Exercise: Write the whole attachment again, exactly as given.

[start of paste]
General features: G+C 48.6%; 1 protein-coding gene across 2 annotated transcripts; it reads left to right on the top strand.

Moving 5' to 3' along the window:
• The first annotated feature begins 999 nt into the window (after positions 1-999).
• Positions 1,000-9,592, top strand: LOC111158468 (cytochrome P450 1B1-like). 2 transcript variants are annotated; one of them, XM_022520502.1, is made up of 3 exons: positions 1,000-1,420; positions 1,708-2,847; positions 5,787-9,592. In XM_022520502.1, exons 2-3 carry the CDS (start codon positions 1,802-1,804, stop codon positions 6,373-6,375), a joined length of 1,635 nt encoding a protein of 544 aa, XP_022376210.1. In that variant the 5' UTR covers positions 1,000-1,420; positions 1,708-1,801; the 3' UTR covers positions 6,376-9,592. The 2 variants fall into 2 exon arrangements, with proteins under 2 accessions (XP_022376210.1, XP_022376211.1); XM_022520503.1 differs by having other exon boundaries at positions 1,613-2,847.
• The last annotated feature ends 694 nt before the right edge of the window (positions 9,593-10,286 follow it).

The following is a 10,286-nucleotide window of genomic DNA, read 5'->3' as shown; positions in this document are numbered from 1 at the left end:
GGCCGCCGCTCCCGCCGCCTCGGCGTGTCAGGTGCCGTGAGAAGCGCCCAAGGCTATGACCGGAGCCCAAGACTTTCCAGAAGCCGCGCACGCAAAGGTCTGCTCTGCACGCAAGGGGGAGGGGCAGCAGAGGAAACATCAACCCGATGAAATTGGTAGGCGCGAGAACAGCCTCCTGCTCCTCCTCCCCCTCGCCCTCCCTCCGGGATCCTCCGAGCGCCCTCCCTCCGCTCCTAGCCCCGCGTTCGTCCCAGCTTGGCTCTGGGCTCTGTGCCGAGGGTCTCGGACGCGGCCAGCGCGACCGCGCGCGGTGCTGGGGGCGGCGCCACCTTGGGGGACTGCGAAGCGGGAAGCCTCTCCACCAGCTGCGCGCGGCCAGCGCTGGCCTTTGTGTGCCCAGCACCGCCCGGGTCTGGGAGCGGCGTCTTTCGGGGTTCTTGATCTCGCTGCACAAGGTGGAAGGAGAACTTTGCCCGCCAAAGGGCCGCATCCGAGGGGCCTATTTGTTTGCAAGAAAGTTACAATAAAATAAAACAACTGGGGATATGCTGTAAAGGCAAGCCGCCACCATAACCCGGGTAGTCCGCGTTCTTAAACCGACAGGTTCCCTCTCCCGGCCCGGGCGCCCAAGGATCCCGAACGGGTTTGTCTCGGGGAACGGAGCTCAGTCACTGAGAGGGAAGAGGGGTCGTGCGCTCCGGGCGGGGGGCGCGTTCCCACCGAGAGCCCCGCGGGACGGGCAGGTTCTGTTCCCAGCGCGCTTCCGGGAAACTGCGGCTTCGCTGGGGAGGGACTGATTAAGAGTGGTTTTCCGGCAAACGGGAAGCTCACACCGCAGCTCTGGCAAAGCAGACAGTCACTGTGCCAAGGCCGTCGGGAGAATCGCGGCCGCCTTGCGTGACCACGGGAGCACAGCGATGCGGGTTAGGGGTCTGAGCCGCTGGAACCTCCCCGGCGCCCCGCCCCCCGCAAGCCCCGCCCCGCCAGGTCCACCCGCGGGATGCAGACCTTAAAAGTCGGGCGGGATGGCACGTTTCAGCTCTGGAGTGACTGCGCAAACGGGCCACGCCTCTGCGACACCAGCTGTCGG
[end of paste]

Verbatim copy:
General features: G+C 48.6%; 1 protein-coding gene across 2 annotated transcripts; it reads left to right on the top strand.

Moving 5' to 3' along the window:
• The first annotated feature begins 999 nt into the window (after positions 1-999).
• Positions 1,000-9,592, top strand: LOC111158468 (cytochrome P450 1B1-like). 2 transcript variants are annotated; one of them, XM_022520502.1, is made up of 3 exons: positions 1,000-1,420; positions 1,708-2,847; positions 5,787-9,592. In XM_022520502.1, exons 2-3 carry the CDS (start codon positions 1,802-1,804, stop codon positions 6,373-6,375), a joined length of 1,635 nt encoding a protein of 544 aa, XP_022376210.1. In that variant the 5' UTR covers positions 1,000-1,420; positions 1,708-1,801; the 3' UTR covers positions 6,376-9,592. The 2 variants fall into 2 exon arrangements, with proteins under 2 accessions (XP_022376210.1, XP_022376211.1); XM_022520503.1 differs by having other exon boundaries at positions 1,613-2,847.
• The last annotated feature ends 694 nt before the right edge of the window (positions 9,593-10,286 follow it).

The following is a 10,286-nucleotide window of genomic DNA, read 5'->3' as shown; positions in this document are numbered from 1 at the left end:
GGCCGCCGCTCCCGCCGCCTCGGCGTGTCAGGTGCCGTGAGAAGCGCCCAAGGCTATGACCGGAGCCCAAGACTTTCCAGAAGCCGCGCACGCAAAGGTCTGCTCTGCACGCAAGGGGGAGGGGCAGCAGAGGAAACATCAACCCGATGAAATTGGTAGGCGCGAGAACAGCCTCCTGCTCCTCCTCCCCCTCGCCCTCCCTCCGGGATCCTCCGAGCGCCCTCCCTCCGCTCCTAGCCCCGCGTTCGTCCCAGCTTGGCTCTGGGCTCTGTGCCGAGGGTCTCGGACGCGGCCAGCGCGACCGCGCGCGGTGCTGGGGGCGGCGCCACCTTGGGGGACTGCGAAGCGGGAAGCCTCTCCACCAGCTGCGCGCGGCCAGCGCTGGCCTTTGTGTGCCCAGCACCGCCCGGGTCTGGGAGCGGCGTCTTTCGGGGTTCTTGATCTCGCTGCACAAGGTGGAAGGAGAACTTTGCCCGCCAAAGGGCCGCATCCGAGGGGCCTATTTGTTTGCAAGAAAGTTACAATAAAATAAAACAACTGGGGATATGCTGTAAAGGCAAGCCGCCACCATAACCCGGGTAGTCCGCGTTCTTAAACCGACAGGTTCCCTCTCCCGGCCCGGGCGCCCAAGGATCCCGAACGGGTTTGTCTCGGGGAACGGAGCTCAGTCACTGAGAGGGAAGAGGGGTCGTGCGCTCCGGGCGGGGGGCGCGTTCCCACCGAGAGCCCCGCGGGACGGGCAGGTTCTGTTCCCAGCGCGCTTCCGGGAAACTGCGGCTTCGCTGGGGAGGGACTGATTAAGAGTGGTTTTCCGGCAAACGGGAAGCTCACACCGCAGCTCTGGCAAAGCAGACAGTCACTGTGCCAAGGCCGTCGGGAGAATCGCGGCCGCCTTGCGTGACCACGGGAGCACAGCGATGCGGGTTAGGGGTCTGAGCCGCTGGAACCTCCCCGGCGCCCCGCCCCCCGCAAGCCCCGCCCCGCCAGGTCCACCCGCGGGATGCAGACCTTAAAAGTCGGGCGGGATGGCACGTTTCAGCTCTGGAGTGACTGCGCAAACGGGCCACGCCTCTGCGACACCAGCTGTCGG